A roar of corporate earnings came out this week and last, and the information piling up from the backbone-of-American-buyers companies like Coca-Cola (KO), Mattel (MAT), GM (GM), Hilton, American Express ( AXP) offers a fuller picture of what’s going on in this country than we’ve had in the past.
Amid a nearly international consensus that America is headed for, or possibly already in, a recession, earnings of some of the top consumer and lifestyle companies continue to provide more than a smidgen of hope.
Then again, as comedian John Cleese once said, “it’s not the despair…I can stand the despair. It’s the hope.”
So here’s a look at the good news. To be sure, we’re cherry picking, but perhaps there just might be enough of it to keep the Fed from hiking interest rates a third of a percentage point on Nov. 2.
–Hilton Hotels this morning revised its fourth-quarter outlook up, citing “a pandemic recovery.”
– On Tuesday, GM announced quarterly earnings rebounded 48% as semiconductor supply chain issues began to resolve, and Coca-Cola reported net revenues jumped 10% to $1.1 billion in the third quarter.
– Mattel offered a reserved outlook for the holiday season but beat analysts’ forecasts. It bragged that toy car sales are zooming, as are Barbie-related entertainment partnerships.
–American Express last week reported its third-quarter revenue rose 24%, chiefly due to a return to travel.
The economic outlook is bleaker in Europe, of course, but the picture that these and other recent earnings paint in the US is of a country where people are watching too much television, drinking lots of Coke (though in smaller bottles that cost more per ounce ), traveling again and buying a heck of a lot of Chevy Silverados. Not to mention collecting Mattel’s Hot Wheels cars and the new Tina Turner Barbie.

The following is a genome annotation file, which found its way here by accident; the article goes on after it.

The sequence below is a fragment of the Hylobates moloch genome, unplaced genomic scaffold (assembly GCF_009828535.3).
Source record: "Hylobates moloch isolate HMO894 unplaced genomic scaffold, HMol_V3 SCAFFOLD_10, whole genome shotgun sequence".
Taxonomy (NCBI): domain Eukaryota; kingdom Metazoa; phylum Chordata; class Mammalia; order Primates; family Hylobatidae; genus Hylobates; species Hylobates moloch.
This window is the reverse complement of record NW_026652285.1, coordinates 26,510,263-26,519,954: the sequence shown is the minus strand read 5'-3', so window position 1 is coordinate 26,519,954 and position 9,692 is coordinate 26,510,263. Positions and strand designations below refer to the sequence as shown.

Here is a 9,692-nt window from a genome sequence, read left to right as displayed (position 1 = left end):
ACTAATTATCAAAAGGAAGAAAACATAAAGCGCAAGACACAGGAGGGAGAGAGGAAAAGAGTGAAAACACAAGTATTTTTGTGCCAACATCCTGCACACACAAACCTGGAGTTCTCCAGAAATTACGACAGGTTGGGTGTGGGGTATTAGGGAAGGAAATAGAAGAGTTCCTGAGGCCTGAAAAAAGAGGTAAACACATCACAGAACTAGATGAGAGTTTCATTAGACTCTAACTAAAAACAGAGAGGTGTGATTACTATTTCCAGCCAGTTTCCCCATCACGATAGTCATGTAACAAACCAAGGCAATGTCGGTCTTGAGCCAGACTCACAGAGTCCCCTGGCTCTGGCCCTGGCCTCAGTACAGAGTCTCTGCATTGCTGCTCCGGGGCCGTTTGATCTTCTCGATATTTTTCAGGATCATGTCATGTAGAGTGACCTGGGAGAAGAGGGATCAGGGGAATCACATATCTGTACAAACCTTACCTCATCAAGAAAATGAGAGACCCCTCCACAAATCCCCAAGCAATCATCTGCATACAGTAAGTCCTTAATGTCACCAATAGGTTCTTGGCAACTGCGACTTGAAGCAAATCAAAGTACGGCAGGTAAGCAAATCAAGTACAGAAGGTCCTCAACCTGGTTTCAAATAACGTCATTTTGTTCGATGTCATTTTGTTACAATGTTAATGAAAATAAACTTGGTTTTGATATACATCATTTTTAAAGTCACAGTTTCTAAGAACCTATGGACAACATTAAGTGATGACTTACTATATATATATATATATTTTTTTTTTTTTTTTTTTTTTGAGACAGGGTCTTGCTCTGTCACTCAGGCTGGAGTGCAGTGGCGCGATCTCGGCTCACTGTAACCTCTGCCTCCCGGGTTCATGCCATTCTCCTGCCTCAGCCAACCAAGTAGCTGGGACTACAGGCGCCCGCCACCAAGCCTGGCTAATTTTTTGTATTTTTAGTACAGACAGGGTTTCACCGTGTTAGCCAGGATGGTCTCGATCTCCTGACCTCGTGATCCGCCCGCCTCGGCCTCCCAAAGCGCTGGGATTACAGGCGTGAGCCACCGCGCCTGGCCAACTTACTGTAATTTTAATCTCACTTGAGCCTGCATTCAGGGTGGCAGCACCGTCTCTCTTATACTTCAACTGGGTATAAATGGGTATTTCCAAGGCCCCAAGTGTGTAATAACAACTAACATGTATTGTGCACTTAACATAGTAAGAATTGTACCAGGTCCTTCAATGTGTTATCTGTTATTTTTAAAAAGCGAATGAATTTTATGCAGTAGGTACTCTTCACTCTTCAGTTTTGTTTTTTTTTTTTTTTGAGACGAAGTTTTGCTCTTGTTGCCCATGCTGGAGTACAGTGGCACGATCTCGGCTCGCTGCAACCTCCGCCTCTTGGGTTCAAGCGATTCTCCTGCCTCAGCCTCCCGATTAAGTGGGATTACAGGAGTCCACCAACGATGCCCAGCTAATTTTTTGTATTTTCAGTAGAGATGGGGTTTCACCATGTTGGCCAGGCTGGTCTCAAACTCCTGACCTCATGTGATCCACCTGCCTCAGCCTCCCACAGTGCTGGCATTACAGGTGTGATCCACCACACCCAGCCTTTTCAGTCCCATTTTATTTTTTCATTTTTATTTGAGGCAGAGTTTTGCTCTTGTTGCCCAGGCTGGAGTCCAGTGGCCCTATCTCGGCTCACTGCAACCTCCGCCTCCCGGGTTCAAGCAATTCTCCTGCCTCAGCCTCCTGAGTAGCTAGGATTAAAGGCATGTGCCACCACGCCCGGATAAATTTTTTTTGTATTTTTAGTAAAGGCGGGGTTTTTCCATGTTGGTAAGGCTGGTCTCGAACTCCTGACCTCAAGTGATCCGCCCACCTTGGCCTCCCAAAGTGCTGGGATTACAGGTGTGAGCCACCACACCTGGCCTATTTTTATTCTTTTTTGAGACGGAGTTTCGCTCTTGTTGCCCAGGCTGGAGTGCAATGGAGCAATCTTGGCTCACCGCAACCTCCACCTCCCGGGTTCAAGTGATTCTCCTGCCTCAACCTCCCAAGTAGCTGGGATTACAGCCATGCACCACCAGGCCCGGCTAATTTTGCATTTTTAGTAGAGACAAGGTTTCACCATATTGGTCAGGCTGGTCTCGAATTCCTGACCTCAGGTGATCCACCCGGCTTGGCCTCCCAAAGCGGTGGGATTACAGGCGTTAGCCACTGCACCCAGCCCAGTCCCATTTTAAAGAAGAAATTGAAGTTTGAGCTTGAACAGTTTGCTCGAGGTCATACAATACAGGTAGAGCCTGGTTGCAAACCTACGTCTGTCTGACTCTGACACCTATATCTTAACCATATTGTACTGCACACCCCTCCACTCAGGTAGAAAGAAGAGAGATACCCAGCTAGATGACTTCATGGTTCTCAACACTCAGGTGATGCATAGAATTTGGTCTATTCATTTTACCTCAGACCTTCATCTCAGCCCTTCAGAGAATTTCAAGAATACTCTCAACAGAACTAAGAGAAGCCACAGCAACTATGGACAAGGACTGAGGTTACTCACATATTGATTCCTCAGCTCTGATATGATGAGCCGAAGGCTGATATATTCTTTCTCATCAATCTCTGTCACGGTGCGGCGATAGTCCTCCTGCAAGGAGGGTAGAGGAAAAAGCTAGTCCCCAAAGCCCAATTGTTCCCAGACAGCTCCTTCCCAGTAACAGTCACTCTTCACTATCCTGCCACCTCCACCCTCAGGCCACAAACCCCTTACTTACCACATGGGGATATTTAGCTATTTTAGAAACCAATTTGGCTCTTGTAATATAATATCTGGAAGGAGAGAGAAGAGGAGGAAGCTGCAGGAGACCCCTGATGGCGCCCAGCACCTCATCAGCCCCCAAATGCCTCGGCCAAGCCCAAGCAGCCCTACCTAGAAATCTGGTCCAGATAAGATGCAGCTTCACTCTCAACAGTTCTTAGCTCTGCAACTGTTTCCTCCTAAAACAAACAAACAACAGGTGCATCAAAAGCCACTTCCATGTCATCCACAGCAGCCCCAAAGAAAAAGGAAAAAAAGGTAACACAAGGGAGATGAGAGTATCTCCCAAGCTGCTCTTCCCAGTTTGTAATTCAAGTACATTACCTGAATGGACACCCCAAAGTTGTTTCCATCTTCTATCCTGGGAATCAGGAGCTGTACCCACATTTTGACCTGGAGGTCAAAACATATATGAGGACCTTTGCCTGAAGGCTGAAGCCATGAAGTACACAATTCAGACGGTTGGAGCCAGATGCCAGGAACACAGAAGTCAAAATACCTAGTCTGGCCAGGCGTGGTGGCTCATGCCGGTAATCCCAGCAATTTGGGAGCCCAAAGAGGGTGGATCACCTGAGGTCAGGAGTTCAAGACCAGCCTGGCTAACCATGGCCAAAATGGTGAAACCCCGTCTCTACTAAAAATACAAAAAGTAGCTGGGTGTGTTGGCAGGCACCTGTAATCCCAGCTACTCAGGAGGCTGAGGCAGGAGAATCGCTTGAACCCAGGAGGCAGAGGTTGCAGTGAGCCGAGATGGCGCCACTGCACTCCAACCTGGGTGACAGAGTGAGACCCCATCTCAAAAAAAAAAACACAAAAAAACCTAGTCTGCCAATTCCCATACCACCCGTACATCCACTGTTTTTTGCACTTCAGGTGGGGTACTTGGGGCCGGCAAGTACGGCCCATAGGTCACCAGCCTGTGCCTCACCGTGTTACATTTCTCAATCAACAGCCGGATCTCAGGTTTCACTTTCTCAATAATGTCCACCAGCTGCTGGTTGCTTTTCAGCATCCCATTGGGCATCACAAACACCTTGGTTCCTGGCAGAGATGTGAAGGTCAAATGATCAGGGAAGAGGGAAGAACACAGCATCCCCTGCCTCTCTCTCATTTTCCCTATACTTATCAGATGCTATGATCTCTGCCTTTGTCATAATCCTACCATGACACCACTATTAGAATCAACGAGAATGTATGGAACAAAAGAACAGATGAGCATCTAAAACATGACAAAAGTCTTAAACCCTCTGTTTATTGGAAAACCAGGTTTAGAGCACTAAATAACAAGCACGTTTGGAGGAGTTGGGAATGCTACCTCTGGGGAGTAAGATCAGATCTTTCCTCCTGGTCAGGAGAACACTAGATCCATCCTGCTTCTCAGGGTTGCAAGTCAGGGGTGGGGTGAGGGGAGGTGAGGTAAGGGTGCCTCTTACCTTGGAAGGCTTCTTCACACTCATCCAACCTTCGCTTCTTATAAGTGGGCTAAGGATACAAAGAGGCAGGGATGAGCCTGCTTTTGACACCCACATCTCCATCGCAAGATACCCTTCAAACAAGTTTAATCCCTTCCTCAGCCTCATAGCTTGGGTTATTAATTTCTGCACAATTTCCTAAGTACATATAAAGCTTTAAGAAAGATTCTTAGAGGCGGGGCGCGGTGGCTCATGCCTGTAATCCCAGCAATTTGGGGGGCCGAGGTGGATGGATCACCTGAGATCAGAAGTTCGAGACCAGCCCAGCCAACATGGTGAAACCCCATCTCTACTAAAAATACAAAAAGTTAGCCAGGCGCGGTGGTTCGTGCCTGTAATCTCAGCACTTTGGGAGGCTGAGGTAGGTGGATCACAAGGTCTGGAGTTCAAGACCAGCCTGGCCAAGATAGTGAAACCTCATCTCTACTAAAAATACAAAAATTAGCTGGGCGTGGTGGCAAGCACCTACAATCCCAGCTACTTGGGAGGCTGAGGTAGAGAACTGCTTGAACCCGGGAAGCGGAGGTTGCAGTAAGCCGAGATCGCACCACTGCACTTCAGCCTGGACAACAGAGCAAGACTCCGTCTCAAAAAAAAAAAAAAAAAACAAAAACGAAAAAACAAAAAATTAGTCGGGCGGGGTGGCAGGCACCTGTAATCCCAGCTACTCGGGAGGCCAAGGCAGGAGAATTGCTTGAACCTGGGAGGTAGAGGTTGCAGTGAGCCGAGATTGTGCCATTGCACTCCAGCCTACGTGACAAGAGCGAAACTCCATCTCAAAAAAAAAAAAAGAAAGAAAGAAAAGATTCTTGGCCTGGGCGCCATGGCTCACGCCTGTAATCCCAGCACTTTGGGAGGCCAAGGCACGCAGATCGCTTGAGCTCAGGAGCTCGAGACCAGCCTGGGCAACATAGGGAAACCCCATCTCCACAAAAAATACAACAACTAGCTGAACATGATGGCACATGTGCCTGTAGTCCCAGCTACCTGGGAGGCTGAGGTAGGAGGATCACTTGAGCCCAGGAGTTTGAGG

In other words, despite crippling inflation and sinking house sales there’s less evidence of gloom and doom than you would expect after months of gritted-teeth Armageddon predictions.
To be sure, consumer confidence numbers were lousy Tuesday, but that’s the whole point: a survey measures a feelingnot necessarily facts.
Maybe one of the big reasons we are so downbeat is the number of billionaire CEO’s that don’t run brick-and-mortar businesses who are rushing to predict a recession.
Take Jamie Dimon, CEO of JP Morgan, who predicted Oct 10 that the US will likely be “pushed into some kind of recession six to nine months from now.” A week later Goldman Sachs head (and part-time DJ) David Solomon echoed there’s “a good chance” of recession.
Nouriel Roubini, the market pundit famous for predicting the housing collapse of 2008, sees stagflation and even worse on the horizon —but he also recently said people were stupid for moving to Florida and Texas because those states soon will become unlivable because of climate change. He’s a downbeat fellow in general, as you can tell from his nickname, Dr. Doom.
Jeff Bezos, who stepped down as Amazon CEO last year, took time out of his busy day October 19, the 35th anniversary of one of the hugest drops in stock market history, to advise his followers on Twitter it was time to “batten down the hatches.” Well, how did that add value?
Stay in your lane, Jeff. And when will my Wordle board game be delivered? I ordered it six weeks ago. Please look into it.